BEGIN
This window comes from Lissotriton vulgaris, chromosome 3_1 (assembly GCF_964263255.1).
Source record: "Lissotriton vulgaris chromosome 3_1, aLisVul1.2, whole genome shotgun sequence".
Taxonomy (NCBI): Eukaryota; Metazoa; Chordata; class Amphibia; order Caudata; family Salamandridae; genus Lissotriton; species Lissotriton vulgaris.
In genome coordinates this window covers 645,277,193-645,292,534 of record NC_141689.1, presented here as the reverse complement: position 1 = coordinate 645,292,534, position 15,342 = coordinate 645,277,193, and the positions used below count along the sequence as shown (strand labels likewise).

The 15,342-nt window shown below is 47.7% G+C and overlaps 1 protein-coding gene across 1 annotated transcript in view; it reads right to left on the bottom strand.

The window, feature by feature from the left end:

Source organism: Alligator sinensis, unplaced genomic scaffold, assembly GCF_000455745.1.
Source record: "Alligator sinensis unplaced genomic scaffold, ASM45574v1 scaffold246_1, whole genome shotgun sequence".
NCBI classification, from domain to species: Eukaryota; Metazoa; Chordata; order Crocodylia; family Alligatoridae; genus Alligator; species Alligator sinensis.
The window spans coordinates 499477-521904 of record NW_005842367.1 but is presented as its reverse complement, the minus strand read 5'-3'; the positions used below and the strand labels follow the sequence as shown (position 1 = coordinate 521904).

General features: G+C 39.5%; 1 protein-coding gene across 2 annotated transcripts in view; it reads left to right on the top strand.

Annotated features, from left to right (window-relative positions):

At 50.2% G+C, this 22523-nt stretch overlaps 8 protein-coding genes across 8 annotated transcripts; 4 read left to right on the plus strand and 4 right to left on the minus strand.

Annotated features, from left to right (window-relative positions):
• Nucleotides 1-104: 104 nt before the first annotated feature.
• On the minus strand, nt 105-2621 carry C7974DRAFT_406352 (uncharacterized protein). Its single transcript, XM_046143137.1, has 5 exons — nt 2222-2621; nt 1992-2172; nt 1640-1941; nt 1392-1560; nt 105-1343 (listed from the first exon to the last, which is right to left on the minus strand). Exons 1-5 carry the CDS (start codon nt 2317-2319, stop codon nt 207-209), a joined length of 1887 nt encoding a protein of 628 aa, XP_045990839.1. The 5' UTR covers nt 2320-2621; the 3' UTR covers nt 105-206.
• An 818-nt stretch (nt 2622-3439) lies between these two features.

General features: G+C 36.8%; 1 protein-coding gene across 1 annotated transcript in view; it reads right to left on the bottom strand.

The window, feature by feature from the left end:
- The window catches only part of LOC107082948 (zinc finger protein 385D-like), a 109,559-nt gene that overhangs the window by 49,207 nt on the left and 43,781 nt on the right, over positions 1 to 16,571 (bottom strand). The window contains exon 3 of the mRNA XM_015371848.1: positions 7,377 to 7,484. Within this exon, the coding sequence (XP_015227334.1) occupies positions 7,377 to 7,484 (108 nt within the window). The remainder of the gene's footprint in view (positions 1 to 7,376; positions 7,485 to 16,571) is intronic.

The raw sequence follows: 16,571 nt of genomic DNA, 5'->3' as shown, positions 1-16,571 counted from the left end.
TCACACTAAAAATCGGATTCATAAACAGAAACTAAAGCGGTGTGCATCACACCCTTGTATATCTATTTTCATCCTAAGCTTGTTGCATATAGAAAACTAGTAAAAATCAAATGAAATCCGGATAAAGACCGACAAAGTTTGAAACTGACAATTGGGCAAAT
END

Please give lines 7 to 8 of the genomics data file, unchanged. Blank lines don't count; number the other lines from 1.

Source organism: Alligator sinensis, unplaced genomic scaffold, assembly GCF_000455745.1.
Source record: "Alligator sinensis unplaced genomic scaffold, ASM45574v1 scaffold246_1, whole genome shotgun sequence".